Adventures Arizona Missouri St Louis

KDC and A’s Trek to the Midwest: The Gateway Arch

Trek to the Midwest: Gateway Arch

It was hard to drive away from the Grand Canyon, but we needed to get back on the road. We got back on the 40 and headed east. I made the family stop in Albuquerque, NM because I just couldn’t drive through NM without getting some sopapillas. I had lived in Santa Fe for a summer and was addicted to them. They are impossible to find outside of New Mexico. It was late, so we needed to find something quick. A Google Maps search helped us find a place. It also put us on route 66 again. We had managed to get back on the mother road.

My sopapilla fix destination, Mac’s La Sierra, turnout out to be a small corner diner with a delightful vintage neon sign and a fiberglass cow, doesn’t get much better than that. It turns out Mac’s has been around since 1952 and is famous for it’s “Steak in the Rough” dish that consists of strips of beef that are breaded and fried. I didn’t order the specialty of the house; I ordered half dozen of sopapillas to go. Back at the car, we enjoyed those warm pockets drizzled with the honey they supplied in little packets. On our way out we got a good look at the neon route 66 sign before getting back on the highway. We drove until the Texan panhandle when it was far too late to go any further. We stayed overnight there then drove through Oklahoma to Missouri.

Mac's La Sierra - Gateway Arch
Sopapillas at sunset from Mac’s La Sierra.

We got to St. Louis after nightfall and decided on a hotel on the north side of town. The next morning we headed to the Gateway to the West. After a bit of confusion that resulted in an unexpected round trip journey across the nearby bridge, we found the parking garage. The whole property and related buildings are known as the Jefferson National Expansion Monument. A walk through the park led us to the concrete base with the Mighty Mississippi to our left. A quick trip through a metal detector and we were inside looking for the counter to get our tickets.

We got our tickets for the trip up, and while we waited for our time slot we checked out the museum. The Museum of Westward Expansion was an informative journey through the history, starting at the Louisiana Purchase in 1803 to the end of expansion in 1890. The displays were amazing; they even had a covered wagon and full-sized tipi. I thought we would only be checking out the view but there is a surprising amount of history to be learned here too. There are also two theaters, the Tucker Theater on the north side of the base and the Odyssey Theater on the south side.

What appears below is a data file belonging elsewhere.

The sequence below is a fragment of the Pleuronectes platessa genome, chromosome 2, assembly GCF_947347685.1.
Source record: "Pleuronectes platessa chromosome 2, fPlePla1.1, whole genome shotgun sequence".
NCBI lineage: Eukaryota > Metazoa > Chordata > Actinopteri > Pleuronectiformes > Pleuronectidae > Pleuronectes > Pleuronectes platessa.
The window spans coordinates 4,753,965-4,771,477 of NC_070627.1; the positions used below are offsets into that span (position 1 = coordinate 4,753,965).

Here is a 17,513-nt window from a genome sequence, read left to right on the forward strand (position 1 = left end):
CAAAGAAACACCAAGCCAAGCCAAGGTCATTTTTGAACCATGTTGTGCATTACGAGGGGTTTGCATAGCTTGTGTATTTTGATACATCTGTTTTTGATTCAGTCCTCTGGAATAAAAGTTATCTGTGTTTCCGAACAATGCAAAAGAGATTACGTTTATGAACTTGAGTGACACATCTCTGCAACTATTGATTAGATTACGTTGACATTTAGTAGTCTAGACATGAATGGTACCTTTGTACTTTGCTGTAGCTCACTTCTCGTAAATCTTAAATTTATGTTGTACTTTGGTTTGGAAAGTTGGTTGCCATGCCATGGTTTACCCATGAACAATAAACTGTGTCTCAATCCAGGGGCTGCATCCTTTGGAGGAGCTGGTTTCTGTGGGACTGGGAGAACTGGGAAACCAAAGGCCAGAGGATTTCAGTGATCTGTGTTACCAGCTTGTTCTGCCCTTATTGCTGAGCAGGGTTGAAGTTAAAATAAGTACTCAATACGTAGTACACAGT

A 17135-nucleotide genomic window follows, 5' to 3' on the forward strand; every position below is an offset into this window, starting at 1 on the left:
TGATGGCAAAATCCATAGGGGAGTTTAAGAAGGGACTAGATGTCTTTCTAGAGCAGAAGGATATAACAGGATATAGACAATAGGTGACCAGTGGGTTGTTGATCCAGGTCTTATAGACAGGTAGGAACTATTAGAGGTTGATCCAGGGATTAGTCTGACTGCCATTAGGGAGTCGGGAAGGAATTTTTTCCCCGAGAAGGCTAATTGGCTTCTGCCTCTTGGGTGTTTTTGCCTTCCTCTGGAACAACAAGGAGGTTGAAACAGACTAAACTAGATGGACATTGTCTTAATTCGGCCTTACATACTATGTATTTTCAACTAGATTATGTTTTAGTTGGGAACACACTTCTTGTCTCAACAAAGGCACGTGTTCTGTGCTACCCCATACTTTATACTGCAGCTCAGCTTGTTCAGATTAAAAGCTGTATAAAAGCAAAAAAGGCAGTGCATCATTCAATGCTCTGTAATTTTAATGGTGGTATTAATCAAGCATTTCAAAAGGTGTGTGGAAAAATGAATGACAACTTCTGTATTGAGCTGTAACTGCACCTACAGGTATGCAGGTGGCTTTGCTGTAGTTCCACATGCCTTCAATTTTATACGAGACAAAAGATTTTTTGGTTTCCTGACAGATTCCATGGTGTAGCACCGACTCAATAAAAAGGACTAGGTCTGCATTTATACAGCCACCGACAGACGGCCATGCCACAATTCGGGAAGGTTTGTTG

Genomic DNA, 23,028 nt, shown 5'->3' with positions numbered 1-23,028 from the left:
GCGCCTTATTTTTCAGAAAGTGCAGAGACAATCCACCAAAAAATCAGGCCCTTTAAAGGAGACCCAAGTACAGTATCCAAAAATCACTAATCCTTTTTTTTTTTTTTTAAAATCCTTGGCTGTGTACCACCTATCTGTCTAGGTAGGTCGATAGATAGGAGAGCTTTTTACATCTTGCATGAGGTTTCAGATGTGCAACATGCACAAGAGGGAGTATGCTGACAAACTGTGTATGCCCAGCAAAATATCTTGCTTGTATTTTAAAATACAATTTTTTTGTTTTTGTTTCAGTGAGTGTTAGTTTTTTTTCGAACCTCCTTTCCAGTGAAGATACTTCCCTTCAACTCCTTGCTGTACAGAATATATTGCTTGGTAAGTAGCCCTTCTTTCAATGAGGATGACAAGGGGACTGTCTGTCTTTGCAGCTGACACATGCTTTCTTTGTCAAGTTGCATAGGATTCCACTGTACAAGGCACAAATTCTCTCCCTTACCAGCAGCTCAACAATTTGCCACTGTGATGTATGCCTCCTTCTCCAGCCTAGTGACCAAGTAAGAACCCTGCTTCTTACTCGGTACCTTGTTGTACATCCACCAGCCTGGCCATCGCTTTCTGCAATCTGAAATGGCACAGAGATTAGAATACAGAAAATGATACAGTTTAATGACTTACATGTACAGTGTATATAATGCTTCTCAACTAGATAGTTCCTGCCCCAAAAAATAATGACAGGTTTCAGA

The walk to the tram took us through the history of the arch’s creation. From the early planning and announcement of the architectural contest to pick a design for the monument, all the way through Eero Saarinen’s winning design and construction. The Tram itself was much smaller than I expected. It looked like it the EVA pod from 2001 to me. I would later find there was a reason for this as the film took inspiration from Saarinen’s work. Each of the eight pods has five seats. Once the door shut, we were able to watch our ascent within the arch’s leg. The tram moves in a curve as it goes up and it rocks like being on a Ferris wheel. We got a great view of the emergency steps, but that was about it. We arrived at the top fairly quickly.

Tram - Gateway Arch
Open the pod bay doors, Hal.

Once inside the observatory deck, it reminded me of the Statue of Liberty’s tiny high set windows. Windows are on both sides so you could see out over the Mississippi River into Illinois on one side and the Old Courthouse along with downtown St. Louis on the other. The views are spectacular. It’s also worth mentioning is that the deck is curved since you are at the top of the arch, 630 feet at its apex. After taking our photos and enjoying the view, we headed down the tram on the other leg.

Gateway Arch
View from the top – The Old Courthouse

We decided to make a pit stop before returning to the car since we would be driving to Chicago after this. On the way to the restroom, I noticed a display of the pod with a sign showing an illustrated example of the tram in use and an explanation of its history.

Gateway Arch
Thanks for the tram info, 80’s family.